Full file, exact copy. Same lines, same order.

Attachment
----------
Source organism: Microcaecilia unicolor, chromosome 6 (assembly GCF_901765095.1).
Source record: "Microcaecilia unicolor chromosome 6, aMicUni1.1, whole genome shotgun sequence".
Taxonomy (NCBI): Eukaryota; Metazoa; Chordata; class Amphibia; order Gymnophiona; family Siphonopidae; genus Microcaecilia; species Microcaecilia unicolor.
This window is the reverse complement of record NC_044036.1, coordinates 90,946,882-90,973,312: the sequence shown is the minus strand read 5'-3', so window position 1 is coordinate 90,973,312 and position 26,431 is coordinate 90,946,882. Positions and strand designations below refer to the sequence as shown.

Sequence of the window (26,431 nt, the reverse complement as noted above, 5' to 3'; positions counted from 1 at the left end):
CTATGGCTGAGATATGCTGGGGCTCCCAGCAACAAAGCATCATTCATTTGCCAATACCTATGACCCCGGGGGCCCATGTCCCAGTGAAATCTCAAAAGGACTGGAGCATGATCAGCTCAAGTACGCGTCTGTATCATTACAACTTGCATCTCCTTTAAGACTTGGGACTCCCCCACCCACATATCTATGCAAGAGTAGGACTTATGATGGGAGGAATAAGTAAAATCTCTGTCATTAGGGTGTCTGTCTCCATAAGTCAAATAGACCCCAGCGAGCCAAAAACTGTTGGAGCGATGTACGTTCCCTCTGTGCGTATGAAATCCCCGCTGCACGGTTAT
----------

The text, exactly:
Source organism: Microcaecilia unicolor, chromosome 6 (assembly GCF_901765095.1).
Source record: "Microcaecilia unicolor chromosome 6, aMicUni1.1, whole genome shotgun sequence".
Taxonomy (NCBI): Eukaryota; Metazoa; Chordata; class Amphibia; order Gymnophiona; family Siphonopidae; genus Microcaecilia; species Microcaecilia unicolor.
This window is the reverse complement of record NC_044036.1, coordinates 90,946,882-90,973,312: the sequence shown is the minus strand read 5'-3', so window position 1 is coordinate 90,973,312 and position 26,431 is coordinate 90,946,882. Positions and strand designations below refer to the sequence as shown.

Sequence of the window (26,431 nt, the reverse complement as noted above, 5' to 3'; positions counted from 1 at the left end):
CTATGGCTGAGATATGCTGGGGCTCCCAGCAACAAAGCATCATTCATTTGCCAATACCTATGACCCCGGGGGCCCATGTCCCAGTGAAATCTCAAAAGGACTGGAGCATGATCAGCTCAAGTACGCGTCTGTATCATTACAACTTGCATCTCCTTTAAGACTTGGGACTCCCCCACCCACATATCTATGCAAGAGTAGGACTTATGATGGGAGGAATAAGTAAAATCTCTGTCATTAGGGTGTCTGTCTCCATAAGTCAAATAGACCCCAGCGAGCCAAAAACTGTTGGAGCGATGTACGTTCCCTCTGTGCGTATGAAATCCCCGCTGCACGGTTAT